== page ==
Experiments with Stereo Photography

Pelham Mill Dam Anaglyph

Since I had been working some much with old stereographs and converting them into 3D anaglyphs, I wanted to try my own stereographs.  My first attempts were OK, but not great.  I was attempting to use one camera to create two images, but the results were often unpredictable.

I did learn a a trick with this process, though.  Fairly decent results can be obtained by first putting your weight on your right foot and snapping a shot, then shifting your weight to your left foot and shooting.  That gives just about the right amount of separation for a good stereo image.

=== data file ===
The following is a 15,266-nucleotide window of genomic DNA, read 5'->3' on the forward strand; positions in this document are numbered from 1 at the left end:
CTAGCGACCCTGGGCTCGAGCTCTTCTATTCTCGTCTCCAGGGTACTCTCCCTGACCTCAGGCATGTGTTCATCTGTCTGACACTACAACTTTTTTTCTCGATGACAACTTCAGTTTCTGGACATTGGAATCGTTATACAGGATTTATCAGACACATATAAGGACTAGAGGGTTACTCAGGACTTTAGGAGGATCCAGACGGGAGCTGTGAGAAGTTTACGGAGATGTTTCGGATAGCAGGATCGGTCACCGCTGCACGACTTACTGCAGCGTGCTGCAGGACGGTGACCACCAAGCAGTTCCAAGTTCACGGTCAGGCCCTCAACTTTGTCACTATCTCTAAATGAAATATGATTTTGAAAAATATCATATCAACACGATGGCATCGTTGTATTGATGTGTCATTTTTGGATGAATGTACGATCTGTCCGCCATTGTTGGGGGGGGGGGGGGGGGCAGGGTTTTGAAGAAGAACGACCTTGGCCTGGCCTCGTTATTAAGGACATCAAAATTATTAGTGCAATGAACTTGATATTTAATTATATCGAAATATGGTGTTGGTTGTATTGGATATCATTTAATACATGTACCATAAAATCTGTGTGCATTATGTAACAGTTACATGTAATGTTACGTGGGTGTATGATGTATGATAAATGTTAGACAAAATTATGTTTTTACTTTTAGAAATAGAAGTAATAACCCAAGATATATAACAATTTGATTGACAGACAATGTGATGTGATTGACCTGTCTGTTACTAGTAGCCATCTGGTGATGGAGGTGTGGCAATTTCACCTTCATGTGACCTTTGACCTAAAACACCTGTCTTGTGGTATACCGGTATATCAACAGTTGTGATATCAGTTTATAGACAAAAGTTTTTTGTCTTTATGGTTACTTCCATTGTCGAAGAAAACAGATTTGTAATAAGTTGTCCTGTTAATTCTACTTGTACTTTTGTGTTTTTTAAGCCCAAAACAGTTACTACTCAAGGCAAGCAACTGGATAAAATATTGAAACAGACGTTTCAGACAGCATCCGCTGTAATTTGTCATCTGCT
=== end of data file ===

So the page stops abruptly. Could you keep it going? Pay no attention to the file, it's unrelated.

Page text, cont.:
Unfortunately, this process has some drawbacks.  First, it’s awkward if you want to get a shot that’s not easily taken from a standing position, say, a low show of flowers or a still life.  Also, it won’t work if there is any movement.  You need some way to snap two images simultaneously.

I did come up with a way to do just that.  I found a couple of VERY cheap cameras online.  My only criteria was that the cameras had to have at least 3 megapixels, have a tripod mount, and have a self-timer.  My solution was the Global Point Trekker camera, which cost me a little over $10 through Amazon.com (ignore the $34 price on their home website.)

Global Trekker Camera Continue reading “Experiments with Stereo Photography”